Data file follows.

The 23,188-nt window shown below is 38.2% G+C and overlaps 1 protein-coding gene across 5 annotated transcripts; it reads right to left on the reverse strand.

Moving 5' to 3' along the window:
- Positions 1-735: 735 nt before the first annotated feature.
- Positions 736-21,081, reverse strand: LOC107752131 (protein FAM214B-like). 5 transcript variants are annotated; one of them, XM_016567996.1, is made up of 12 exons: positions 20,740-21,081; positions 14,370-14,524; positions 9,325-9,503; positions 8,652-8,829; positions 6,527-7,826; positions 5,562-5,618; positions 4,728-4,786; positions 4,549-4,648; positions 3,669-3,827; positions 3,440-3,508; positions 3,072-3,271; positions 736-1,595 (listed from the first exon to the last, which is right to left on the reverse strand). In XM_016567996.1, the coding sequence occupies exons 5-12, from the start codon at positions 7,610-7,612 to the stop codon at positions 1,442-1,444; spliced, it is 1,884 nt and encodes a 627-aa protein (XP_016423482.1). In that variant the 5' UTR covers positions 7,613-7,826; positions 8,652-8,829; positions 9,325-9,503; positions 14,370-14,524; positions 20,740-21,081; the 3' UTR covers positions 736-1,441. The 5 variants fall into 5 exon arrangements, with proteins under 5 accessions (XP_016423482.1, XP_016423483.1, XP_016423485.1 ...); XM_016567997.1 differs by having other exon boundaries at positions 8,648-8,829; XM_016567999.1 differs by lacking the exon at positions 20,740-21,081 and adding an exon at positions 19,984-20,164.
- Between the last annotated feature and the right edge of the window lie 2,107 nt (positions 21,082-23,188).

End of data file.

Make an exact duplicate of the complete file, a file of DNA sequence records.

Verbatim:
The 23,188-nt window shown below is 38.2% G+C and overlaps 1 protein-coding gene across 5 annotated transcripts; it reads right to left on the reverse strand.

Moving 5' to 3' along the window:
- Positions 1-735: 735 nt before the first annotated feature.
- Positions 736-21,081, reverse strand: LOC107752131 (protein FAM214B-like). 5 transcript variants are annotated; one of them, XM_016567996.1, is made up of 12 exons: positions 20,740-21,081; positions 14,370-14,524; positions 9,325-9,503; positions 8,652-8,829; positions 6,527-7,826; positions 5,562-5,618; positions 4,728-4,786; positions 4,549-4,648; positions 3,669-3,827; positions 3,440-3,508; positions 3,072-3,271; positions 736-1,595 (listed from the first exon to the last, which is right to left on the reverse strand). In XM_016567996.1, the coding sequence occupies exons 5-12, from the start codon at positions 7,610-7,612 to the stop codon at positions 1,442-1,444; spliced, it is 1,884 nt and encodes a 627-aa protein (XP_016423482.1). In that variant the 5' UTR covers positions 7,613-7,826; positions 8,652-8,829; positions 9,325-9,503; positions 14,370-14,524; positions 20,740-21,081; the 3' UTR covers positions 736-1,441. The 5 variants fall into 5 exon arrangements, with proteins under 5 accessions (XP_016423482.1, XP_016423483.1, XP_016423485.1 ...); XM_016567997.1 differs by having other exon boundaries at positions 8,648-8,829; XM_016567999.1 differs by lacking the exon at positions 20,740-21,081 and adding an exon at positions 19,984-20,164.
- Between the last annotated feature and the right edge of the window lie 2,107 nt (positions 21,082-23,188).